This creamy-white point comes from Lusail on the east coast of Qatar. Made from flint stone, it was found on a rocky outcrop, Jebel Lusail, along with numerous flint arrowheads. These arrowheads are part of a distinctive type known as ‘Qatar B blade arrowheads’. They were made using blades (long flakes) that were struck from a core (a suitable piece of stone chosen to create blades or flakes by striking it with another stone, or hard organic object such as animal horn).
Archaeologists assign Qatar B arrowheads to the Early Neolithic period, though there is debate over whether they belong to a local tradition, or one influenced by Early Neolithic (Pre-Pottery Neolithic B) flint technology that originated in the Levant (Syria, Lebanon, Palestine, Israel and Jordan). This example is either unfinished, or it is an accidental waste flake formed while producing blades.
The climate of Arabia became progressively wetter and more hospitable during the early Neolithic period. This changed the behaviour of the people, causing them to live in small, mobile groups with seasonal habitation, frequently moving to different locations to hunt, fish and gather food.
This change led to the adoption of a manufacturing economy with specific workshops to produce stone tools. People no longer lived in natural areas, but built their own houses and shelters, such as those found on the east coast at Al Wusail, or inland like Asaila. In most parts of the Middle East, agriculture and animal husbandry were adopted, but it is not yet clear whether this occurred in eastern Arabia in the early Neolithic period.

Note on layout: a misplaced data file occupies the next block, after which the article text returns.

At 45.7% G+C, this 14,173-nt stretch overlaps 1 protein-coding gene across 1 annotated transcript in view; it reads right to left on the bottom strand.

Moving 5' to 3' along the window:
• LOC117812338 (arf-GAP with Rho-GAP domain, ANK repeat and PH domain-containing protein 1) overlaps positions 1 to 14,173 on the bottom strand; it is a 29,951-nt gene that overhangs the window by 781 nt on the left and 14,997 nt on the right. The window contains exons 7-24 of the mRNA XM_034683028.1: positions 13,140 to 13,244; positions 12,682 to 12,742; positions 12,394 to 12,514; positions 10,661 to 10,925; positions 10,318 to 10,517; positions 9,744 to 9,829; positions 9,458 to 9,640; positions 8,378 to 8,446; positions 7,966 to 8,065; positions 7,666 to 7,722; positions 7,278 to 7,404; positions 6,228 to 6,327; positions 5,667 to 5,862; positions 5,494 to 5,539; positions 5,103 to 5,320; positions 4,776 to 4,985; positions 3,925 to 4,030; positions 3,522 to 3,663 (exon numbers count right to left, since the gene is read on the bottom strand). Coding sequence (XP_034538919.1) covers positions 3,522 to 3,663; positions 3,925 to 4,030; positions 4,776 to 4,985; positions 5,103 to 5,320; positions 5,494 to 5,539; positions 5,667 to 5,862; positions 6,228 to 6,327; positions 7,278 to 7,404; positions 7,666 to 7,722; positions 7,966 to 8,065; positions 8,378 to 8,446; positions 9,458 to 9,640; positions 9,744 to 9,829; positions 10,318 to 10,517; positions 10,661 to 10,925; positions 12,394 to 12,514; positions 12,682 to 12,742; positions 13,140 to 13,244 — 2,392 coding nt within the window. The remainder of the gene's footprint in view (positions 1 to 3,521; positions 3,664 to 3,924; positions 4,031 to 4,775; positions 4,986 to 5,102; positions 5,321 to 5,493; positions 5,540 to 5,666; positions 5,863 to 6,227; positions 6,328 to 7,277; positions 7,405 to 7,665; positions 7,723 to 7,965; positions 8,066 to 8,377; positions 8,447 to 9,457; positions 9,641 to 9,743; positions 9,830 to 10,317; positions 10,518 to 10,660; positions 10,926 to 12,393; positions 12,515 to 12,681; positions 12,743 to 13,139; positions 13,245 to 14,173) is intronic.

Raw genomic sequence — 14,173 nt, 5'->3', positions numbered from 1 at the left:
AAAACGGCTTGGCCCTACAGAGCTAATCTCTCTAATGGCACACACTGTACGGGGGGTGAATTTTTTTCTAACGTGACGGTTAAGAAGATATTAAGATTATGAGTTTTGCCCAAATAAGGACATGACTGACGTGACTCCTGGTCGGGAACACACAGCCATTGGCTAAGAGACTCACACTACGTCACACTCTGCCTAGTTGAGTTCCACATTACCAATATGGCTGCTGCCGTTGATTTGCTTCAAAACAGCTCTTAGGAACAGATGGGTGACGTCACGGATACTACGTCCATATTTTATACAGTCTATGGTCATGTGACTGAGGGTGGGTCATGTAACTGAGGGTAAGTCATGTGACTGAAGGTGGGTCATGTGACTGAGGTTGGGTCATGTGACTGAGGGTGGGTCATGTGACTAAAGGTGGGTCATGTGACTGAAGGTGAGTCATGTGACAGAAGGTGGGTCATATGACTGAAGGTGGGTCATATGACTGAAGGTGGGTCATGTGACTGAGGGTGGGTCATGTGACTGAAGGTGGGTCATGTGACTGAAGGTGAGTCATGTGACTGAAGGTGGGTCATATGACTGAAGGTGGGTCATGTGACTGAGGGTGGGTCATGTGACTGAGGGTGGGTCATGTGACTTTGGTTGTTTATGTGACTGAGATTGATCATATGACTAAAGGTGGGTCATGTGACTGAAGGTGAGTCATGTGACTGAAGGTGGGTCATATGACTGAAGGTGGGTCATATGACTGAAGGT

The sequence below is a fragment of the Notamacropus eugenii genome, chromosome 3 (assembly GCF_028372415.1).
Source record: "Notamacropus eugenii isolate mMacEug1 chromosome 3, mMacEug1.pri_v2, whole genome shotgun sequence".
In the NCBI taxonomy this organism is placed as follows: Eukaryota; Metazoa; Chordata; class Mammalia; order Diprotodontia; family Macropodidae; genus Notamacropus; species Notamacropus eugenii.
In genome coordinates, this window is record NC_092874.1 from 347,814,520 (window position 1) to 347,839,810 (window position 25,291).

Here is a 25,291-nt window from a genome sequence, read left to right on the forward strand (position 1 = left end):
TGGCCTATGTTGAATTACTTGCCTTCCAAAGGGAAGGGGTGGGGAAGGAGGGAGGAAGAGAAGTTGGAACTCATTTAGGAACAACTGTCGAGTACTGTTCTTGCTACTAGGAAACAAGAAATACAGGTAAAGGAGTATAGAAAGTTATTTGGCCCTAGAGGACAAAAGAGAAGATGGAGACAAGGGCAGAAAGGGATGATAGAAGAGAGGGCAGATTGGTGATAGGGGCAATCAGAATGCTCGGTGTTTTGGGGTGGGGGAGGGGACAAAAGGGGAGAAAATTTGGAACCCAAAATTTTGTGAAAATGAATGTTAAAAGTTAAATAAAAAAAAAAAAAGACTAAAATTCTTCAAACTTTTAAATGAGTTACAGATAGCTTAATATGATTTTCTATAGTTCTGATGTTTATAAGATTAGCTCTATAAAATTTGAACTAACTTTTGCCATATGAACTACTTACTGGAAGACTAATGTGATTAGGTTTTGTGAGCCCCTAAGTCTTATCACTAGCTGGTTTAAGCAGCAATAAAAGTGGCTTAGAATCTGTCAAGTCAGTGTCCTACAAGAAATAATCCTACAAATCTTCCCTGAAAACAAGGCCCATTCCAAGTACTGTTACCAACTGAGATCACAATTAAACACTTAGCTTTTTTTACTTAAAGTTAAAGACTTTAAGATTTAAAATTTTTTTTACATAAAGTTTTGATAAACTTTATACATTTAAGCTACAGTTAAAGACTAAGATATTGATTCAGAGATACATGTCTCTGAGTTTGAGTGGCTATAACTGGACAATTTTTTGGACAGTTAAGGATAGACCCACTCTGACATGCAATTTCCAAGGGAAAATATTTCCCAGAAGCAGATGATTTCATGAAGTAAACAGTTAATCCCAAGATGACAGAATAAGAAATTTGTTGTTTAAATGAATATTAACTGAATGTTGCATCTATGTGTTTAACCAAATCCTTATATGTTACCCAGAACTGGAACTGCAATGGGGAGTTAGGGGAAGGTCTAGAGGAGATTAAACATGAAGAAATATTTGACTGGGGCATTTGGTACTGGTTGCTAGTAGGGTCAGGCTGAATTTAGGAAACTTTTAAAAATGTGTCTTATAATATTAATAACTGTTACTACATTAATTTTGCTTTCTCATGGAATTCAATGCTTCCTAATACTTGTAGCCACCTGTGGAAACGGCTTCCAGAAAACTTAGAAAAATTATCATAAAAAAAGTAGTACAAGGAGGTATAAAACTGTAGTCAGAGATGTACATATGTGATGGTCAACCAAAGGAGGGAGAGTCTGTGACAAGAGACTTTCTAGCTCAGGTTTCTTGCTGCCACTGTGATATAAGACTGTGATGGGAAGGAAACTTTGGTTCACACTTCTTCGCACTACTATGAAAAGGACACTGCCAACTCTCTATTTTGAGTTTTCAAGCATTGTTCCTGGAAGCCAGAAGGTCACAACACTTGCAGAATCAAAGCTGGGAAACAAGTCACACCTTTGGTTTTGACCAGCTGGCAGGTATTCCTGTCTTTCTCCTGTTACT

HISTORICAL CONTEXT - REGION/GULF/WORLD
The Neolithic or New Stone Age is characterised by major changes in the ways of life of prehistoric man. This included increased sedentarisation (settling in one place); the appearance of agriculture; domesticated animal husbandry; and pottery and polished stone tools. The emblematic tool from this time was the polished axe, for this reason this period is also referred to as the ‘Age of the Polished Stone’.
In a few thousand years, many human populations went from being hunters and gatherers (Palaeolithic) to producers (Neolithic), attempting to dominate and transform the natural world. This is why the literature often uses the term 'Neolithic revolution'. However, it was rather a slow and geographically disparate evolution that took place in different ways and at different speeds across the world.
PUBLICATIONS AND RESEARCH
KAPEL, H., 1967, Atlas of the Stone-Age Cultures of Qatar, P. V. GLOB and T. G. BIBBY ed., Report of the Danish Archaeological Expedition to the Arabian Gulf vol. 1, Jutland Archaeological Society Publications vol. VI, Aarhus University Press, Denmark, p. 31, XXXV, A.119–A.125, pl. 23–24.
NIESLSEN, V., 1961, Al Wusail. Mesolitiske Flintpladser I Qatar, KUML, p.169-184.